Europe released a digital scorecard looking at where it stands on targets in its digital agenda. What does Canada’s scorecard look like?

In the past week or so, the government announced it was moving forward on its Connecting Canadians program to spend nearly a third of a billion dollars to try to stimulate investment by ISPs to enable uninspiring broadband speeds to be available to rural and remote communities:

Over 99 percent of Canadian households currently have access to basic Internet with speeds of 1.5 Mbps, but newer online technologies typically require faster speeds and higher data transfer rates. Through Connecting Canadians, the government will boost speeds to 5 Mbps for up to 98 percent of Canadians.

Earlier today, Xplornet announced that it will beat those targets, offering 5 times the speed to all Canadian households:

CRTC and Industry Canada have forged a vision and an action plan to ensure all Canadians have equal access to high speed broadband. Xplornet has embraced this vision and is executing a plan to provide customers outside big cities with the most attractive Internet experience that technology can provide. Xplornet has started rolling out a new Long Term Evolution (LTE) fixed-wireless network this year and will activate two state of the art next generation satellites in 2016 with the aim of making 25 Mbps broadband service available at affordable prices to 100% of Canadian homes and businesses outside of the big urban cities.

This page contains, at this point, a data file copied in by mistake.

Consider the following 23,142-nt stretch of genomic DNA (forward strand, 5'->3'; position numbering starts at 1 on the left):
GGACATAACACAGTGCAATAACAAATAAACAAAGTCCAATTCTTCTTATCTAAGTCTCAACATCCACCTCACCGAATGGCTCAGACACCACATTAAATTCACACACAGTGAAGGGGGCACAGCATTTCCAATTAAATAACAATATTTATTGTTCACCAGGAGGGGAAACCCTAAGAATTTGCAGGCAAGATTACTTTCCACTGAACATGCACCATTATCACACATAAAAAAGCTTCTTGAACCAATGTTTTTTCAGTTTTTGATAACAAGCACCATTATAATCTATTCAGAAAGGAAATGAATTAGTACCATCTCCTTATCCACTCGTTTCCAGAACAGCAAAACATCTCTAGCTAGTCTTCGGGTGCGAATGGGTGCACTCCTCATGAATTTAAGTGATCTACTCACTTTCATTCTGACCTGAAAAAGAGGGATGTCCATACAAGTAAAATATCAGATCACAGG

Over the past year, I have written a number of pieces (such as “Measuring success” and “Inconsistent messages; predictable turmoil” and “Building a digital economy dashboard“) that call for the government to provide clear, measurable objectives for our digital policy agenda.

Two of the questions in the Digital Economy Strategy consultation asked by the government itself were directly related to this:

Improving Canada’s Digital Advantage

  • Should we set targets for our made-in-Canada digital strategy? And if so, what should those targets be?
  • What should the timelines be to reach these targets?

I have said it a number of times. “Set clear objectives. Align activities with the achievement of those objectives. Stop doing things that are contrary to the objectives.”

It is encouraging to see the Connecting Canadians program begin with a data gathering process. To get where you want to go, it helps to know where you are starting from.

Last week, the CRTC recognized the wide disparity in internet adoption rates based on income among Canadians:

The use of the Internet by individuals in households in the lowest income quartile continues to lag, at 62%, compared with 95% of individuals living in households in the highest income quartile.

It has been too easy for the government to focus on programs to stimulate the supply of internet. We need to examine programs that look at demand – increasing computer ownership and broadband adoption among low income households, especially in homes with school aged children.

Canada’s digital future depends on such inclusiveness and opportunity for all.